Saturday CoronaBuzz, July 11, 2020: 35 pointers to new resources, useful stuff, research news, and more.

Today marks four months since I’ve been in any building but my house and my Granny’s house. I have nightmares pretty much every night and you wouldn’t believe how much I need a haircut. But guess what? If it’s four weeks, four months, or four years more I’m sticking. You might need to start calling me Cousin Itt, but here I’ll be. Wash your hands and stay at home as much as you can. When you go out, please wear a mask. Please be careful. I love you.


Johns Hopkins University: Johns Hopkins Launches Reopening Policy Tracker For K-12 Schools. “A multidisciplinary team of Johns Hopkins University researchers has launched a new website that provides a range of tools dedicated to assessing and guiding K-12 school reopening plans across the United States, including a School Reopening Policy Tracker that provides real-time analysis of the latest guidance documents from every state.”

Seattle Times: Seattle Black Film Festival 2020 celebrates its 17th year and goes online with screenings and events. “Taking place July 10-12… with assistance from the Seattle-based livestream film and music events platform Couch-a-thon, the SBFF will feature more than 30 films from Black filmmakers across the diaspora, including Nigeria, Brazil and the United Kingdom. Five are from local filmmakers: ‘Black Champagne’ by Jeremiah Williams, ‘RESPEK’ by Kamari Bright, ‘Headless Into Night’ by Nifemi Madarikan, ‘Retch’ by Tifa Tomb and Nicole Pouchet, and ‘Our Troll’ by D.J. Walker.”


Summit Daily (Colorado): Polis announces interactive COVID-19 model. “The website… lets people play epidemiologist by changing various scenarios to see how the state would be able to handle the virus. On the website, people can drag sliders with various metrics, including the number of people under 65 social distancing, the proportion of the population that wears a mask and how quickly contacts are successfully traced after a case report. The website then shows the viewer a graph detailing the number of estimated non-ICU hospitalizations, critical care hospitalization and deaths.”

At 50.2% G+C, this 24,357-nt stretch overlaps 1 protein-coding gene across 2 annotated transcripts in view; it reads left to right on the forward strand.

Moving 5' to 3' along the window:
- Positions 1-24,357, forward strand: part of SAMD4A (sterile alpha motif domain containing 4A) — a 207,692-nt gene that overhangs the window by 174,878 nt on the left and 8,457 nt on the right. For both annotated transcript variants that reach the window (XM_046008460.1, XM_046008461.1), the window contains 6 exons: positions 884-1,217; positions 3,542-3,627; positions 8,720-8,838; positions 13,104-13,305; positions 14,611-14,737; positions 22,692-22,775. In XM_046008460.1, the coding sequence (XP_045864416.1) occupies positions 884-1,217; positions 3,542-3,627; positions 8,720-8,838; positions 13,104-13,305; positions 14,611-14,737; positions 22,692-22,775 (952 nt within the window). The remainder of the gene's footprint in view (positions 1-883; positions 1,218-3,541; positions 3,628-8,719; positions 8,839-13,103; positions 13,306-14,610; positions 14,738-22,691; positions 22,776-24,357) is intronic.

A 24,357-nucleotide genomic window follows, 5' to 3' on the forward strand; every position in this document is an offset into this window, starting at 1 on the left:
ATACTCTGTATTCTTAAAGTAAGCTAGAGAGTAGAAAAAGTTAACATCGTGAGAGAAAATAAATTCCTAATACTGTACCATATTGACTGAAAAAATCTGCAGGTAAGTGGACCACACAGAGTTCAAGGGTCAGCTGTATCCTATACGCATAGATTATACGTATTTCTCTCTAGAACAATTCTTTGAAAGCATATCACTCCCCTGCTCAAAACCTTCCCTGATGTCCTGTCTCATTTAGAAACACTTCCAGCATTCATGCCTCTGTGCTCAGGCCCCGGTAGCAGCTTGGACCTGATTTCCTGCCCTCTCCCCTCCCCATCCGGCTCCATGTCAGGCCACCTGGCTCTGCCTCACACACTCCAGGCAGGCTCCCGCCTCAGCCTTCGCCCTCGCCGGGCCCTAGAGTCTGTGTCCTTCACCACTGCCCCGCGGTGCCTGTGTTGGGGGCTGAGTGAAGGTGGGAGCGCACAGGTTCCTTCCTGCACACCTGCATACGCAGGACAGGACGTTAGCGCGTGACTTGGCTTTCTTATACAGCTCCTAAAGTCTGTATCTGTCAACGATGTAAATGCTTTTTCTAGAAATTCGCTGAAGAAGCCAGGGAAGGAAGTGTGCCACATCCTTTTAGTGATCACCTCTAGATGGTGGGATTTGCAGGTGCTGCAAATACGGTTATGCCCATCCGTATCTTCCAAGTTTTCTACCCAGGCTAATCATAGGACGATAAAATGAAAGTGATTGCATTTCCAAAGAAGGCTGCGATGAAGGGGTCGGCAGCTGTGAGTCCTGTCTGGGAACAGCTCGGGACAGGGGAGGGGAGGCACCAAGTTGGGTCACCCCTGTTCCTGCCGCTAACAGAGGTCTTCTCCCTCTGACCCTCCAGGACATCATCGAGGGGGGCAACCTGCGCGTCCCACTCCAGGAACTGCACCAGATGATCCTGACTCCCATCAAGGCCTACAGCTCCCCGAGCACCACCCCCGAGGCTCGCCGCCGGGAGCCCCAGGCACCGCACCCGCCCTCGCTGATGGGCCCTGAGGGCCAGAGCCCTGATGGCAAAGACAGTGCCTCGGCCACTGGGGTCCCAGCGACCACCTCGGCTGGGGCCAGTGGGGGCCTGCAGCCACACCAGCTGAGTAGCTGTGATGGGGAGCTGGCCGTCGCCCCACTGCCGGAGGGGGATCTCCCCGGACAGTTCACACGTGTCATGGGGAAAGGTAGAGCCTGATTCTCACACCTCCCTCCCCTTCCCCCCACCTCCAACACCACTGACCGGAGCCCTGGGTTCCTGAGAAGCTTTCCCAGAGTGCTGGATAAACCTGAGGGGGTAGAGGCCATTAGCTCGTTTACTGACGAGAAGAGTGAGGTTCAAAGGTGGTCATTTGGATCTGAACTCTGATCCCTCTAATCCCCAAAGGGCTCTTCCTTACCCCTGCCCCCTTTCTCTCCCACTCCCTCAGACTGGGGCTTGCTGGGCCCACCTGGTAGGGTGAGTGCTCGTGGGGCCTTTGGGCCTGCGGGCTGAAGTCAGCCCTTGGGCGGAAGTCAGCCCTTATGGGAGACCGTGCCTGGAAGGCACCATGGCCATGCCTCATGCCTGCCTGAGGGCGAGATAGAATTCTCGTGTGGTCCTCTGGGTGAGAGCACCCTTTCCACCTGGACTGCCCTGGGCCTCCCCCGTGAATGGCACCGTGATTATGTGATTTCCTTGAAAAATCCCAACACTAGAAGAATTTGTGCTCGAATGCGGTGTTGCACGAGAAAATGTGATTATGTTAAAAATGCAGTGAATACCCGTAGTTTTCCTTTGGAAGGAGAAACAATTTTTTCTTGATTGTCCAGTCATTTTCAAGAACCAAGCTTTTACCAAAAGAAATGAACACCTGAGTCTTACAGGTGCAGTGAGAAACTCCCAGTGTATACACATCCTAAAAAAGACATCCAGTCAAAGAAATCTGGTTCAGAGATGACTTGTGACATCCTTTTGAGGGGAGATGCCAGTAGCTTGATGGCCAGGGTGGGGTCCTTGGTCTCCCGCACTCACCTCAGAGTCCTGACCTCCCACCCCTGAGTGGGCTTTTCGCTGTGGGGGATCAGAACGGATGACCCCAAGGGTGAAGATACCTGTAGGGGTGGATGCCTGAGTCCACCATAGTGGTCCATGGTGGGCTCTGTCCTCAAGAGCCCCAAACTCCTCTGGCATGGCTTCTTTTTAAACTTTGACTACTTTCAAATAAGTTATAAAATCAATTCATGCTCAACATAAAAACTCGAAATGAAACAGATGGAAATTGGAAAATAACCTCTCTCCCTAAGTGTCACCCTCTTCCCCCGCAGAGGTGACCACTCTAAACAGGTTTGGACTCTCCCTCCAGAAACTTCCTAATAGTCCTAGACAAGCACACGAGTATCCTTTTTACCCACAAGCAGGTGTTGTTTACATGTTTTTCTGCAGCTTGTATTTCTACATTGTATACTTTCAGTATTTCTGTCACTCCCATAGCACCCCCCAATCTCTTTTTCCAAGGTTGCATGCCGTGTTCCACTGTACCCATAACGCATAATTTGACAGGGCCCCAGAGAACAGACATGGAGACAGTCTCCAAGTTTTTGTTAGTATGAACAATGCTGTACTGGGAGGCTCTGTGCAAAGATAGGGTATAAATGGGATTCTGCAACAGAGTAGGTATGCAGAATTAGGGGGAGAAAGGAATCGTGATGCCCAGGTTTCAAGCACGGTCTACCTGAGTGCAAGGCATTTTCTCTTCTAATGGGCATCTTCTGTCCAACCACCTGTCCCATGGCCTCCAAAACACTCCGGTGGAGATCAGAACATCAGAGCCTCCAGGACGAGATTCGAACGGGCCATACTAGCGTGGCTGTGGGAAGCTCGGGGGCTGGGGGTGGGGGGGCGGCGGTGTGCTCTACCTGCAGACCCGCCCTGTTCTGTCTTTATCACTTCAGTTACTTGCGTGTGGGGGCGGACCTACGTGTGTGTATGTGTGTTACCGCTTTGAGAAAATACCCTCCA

Florida Today: Data breakthrough: nearly 7,000 Floridians hospitalized with COVID-19, 112 in Brevard. “There are 6,991 COVID-19 patients across Florida’s hospitals, 112 of whom are in Brevard County. After weeks of pressure, Florida on Friday began publishing current, rather than cumulative, hospitalization statistics for coronavirus patients.”


Phys .org: Socio-economic, environmental impacts of COVID-19 quantified. “The first comprehensive study of the pandemic shows consumption losses amount to more than US$3.8 trillion, triggering full-time equivalent job losses of 147 million and the biggest-ever drop in greenhouse gas emissions.”

BBC: Coronavirus: How can we make post-pandemic cities smarter?. “Streets have been eerily quiet in recent months as coronavirus lockdowns imposed by governments around the world hit the pause button on normal life. And while many people have missed the shops and cafes, many have also appreciated the temporary respite from noise, pollution and congestion. As cities start to wake up from the so-called anthropause, questions are being being asked about how we can improve them more permanently. And the assumptions we had about making our cities smart may also need a rethink.”

The Next Web: Coronavirus has changed travel in European cities for good — here’s how . “At a recent Cities Today Institute roundtable, cities across Europe told a consistent story – public transport ridership is down between 60 and 90 percent on pre-coronavirus levels and capacity is reduced due to social distancing, while private car usage is beginning to climb once again. With revenues from media, parking and other taxes also slashed, this is adding up to a perfect storm of looming congestion and decimated budgets.”


NBC Washington: Some Child Care Centers Closed Due to COVID-19 May Not Reopen. “More than 5,000 Washington, D.C.-area child care centers remain closed, some of which will never reopen, according to a review of state records by the News4 I-Team. The industry is suffering a growing economic crisis fueled by COVID-19 safety restrictions, capacity reductions, uncertainty over schools reopening and mass layoffs of parents who typically require child care.”


BBC: Coronavirus: Pools, gyms, team sport and outdoor gigs to return. “Pools, gyms and sports facilities will be able to reopen and team sports and outdoor gigs resume in England, the government has announced. Outdoor pools and performances can resume from Saturday with social distancing in place, Culture Secretary Oliver Dowden said. Beauticians, nail salons and tattooists can also reopen from Monday, he said.” 😬